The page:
Friday, January 11, 2013

FFB: THE [SKIFFY] CHANNEL ENCYCLOPEDIA OF TV SCIENCE FICTION (sic) by Roger Fulton and John Betancourt (Warner/Aspect 1998)

The Skiffy Channel Guide to In Any Way Fantasticated
TV Stuff We Could Cram In by Mid 1998
Roger Fulton, on staff at Britain's TV Times, first saw published (in the UK) his The Encyclopedia of TV Science Fiction in 1990; after a 1995 revised edition, the Skiffy Channel, not yet the SyFylis Channel, saw an opportunity for some quick expansion and rebranding, apparently, and writer and editor John Gregory Betancourt was tapped to add considerable  though variable coverage of US and Canadian productions...or so it seems, since the impressive detail and fairly comprehensive coverage of English television has been augmented by sometimes very slight entries on the Western Hemisphere items (and the odd Australian series), making this a flawed but at core a good book of its sort...and useful, as such references are, as a browsing tool in a way that a web-browser often is not, with the latter's nature preferring (though not commanding) more targeted searches. The title of both books seems to have been at least somewhat misleading, as such non-sf fantasticated series as The Champions (far less sfnal than even The Avengers with Steed and his female partners) were presumably part of Fulton's original remit, much less such presumed Betancourt additions as The Flying Nun, Forever Knight and The Addams Family. And I have objections to a few factual omissions and other bobbles which come to mind (the US citations often do but also often don't list episodes, nor even transmission dates nor the networks, syndicators or cable sources of various series; the three episodes of Really Weird Tales are detailed, and is one of the happy items that I'd either completely missed in the past or forgotten about without seeing, but no mention is made of the relevance of this production to SCTV, despite having Second City tv folk behind and in front of the cameras...HBO is cited as the apparently unenthusiastic commissioner...I have to wonder if Global or some other Canadian outlet wasn't a co-producer). While on grounds of taste, I can see why Amazing Stories was omitted (and I can imagine that bad blood might've played a role there, as Betancourt was on staff at the magazine Amazing while that pathetic Spielberg/NBC anthology series named for the magazine was unspooling), but to refer to Small Wonder (quite probably the most aggressively inane sf-themed sitcom in North American history, and I realize the amount of competition there has been for this dishonor) as "amiable" is simply beyond the pale.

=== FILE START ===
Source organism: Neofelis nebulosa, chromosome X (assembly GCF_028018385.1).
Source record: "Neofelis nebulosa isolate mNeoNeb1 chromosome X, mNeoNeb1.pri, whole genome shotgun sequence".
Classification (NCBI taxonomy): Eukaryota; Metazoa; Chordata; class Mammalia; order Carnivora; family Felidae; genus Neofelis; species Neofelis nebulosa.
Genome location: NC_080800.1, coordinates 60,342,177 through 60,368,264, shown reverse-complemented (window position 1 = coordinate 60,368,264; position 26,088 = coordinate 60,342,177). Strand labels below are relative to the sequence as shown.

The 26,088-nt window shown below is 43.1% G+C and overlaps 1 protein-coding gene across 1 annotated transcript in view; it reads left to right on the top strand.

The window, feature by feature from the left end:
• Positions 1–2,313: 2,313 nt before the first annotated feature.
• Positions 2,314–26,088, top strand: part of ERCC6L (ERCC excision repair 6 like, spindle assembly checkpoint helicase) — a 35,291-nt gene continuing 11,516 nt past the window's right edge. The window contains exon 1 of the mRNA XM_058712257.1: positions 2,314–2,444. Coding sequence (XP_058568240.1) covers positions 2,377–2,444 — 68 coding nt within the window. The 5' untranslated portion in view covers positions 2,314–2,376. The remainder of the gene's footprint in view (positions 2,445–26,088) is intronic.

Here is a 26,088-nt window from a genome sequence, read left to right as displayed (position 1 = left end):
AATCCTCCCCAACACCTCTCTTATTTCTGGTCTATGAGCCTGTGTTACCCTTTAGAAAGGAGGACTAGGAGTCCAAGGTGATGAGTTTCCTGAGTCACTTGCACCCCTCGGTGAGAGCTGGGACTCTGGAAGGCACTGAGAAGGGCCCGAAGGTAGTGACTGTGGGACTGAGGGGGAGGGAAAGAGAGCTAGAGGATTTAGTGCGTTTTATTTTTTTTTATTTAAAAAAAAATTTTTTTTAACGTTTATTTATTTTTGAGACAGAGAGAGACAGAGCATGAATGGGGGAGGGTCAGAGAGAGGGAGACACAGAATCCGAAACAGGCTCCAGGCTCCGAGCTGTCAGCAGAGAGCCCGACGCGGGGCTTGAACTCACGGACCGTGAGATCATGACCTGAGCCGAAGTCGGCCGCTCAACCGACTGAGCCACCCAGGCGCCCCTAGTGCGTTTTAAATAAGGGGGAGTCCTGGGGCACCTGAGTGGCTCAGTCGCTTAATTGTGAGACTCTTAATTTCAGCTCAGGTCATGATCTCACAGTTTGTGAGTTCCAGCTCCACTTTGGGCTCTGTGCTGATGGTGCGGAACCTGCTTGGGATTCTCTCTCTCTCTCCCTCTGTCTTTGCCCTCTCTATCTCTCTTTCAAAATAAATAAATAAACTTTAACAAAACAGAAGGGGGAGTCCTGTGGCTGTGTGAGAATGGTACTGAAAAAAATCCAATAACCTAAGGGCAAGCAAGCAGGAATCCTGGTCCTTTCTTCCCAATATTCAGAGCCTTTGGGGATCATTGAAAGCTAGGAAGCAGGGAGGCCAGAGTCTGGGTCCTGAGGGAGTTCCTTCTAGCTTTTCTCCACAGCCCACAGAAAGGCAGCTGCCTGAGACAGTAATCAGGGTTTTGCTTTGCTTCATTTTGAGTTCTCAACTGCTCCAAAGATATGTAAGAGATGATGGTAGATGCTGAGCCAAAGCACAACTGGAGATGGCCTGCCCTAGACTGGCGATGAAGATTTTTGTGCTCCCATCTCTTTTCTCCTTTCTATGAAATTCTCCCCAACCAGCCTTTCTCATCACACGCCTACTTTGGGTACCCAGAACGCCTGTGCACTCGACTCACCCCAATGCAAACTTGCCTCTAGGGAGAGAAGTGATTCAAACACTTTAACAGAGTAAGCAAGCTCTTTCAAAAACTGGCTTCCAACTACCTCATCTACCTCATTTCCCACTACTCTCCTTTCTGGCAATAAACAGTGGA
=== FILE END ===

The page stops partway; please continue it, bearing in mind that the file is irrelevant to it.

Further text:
So...as noted, a particularly good guide, I'd say, to British sfnal productions (going as far as to bemoan the rather self-aggrandizingly justified shift of BBC's important Out of the Unknown from primarily sf to primarily horror...without quite getting around to suggesting that the series being taken away from its creator and original show-runner Irene Shubik might've been some sort of Old Boy power play). And entries on key non-British series (including the likes of Captain Video) are almost as complete as the default format, and space available, will allow...a cheap seconhand copy can make for an interesting and even a useful read, and crosscheck to other references.

For more of today's books, please see Patti Abbott's blog

2 comments:

Richard R. said...

While these sort of discussion / list books can be interesting to browse, if there is nothing else to do, topically I'd prefer something a little more specific, like a coffee table book of Star Wars original art or Tolkein movie set sketches...

Todd Mason said...

You know, it's a rare single movie (nor even a series) that would entrance me too thoroughly with its coffee-table book, the way a portfolio volume from a favored visual artist might, or (as you might recall) the anthologies out of various magazines in that format...but I have bought a few, most recently Stephen Jones's book on the film adaptation of STARDUST...though that was an inexpensive remainder, and the cast is full of actors (such as Michelle Pfeiffer or Claire Danes or Kate Magowan or Sienna Miller) whom I don't find difficult to glance upon...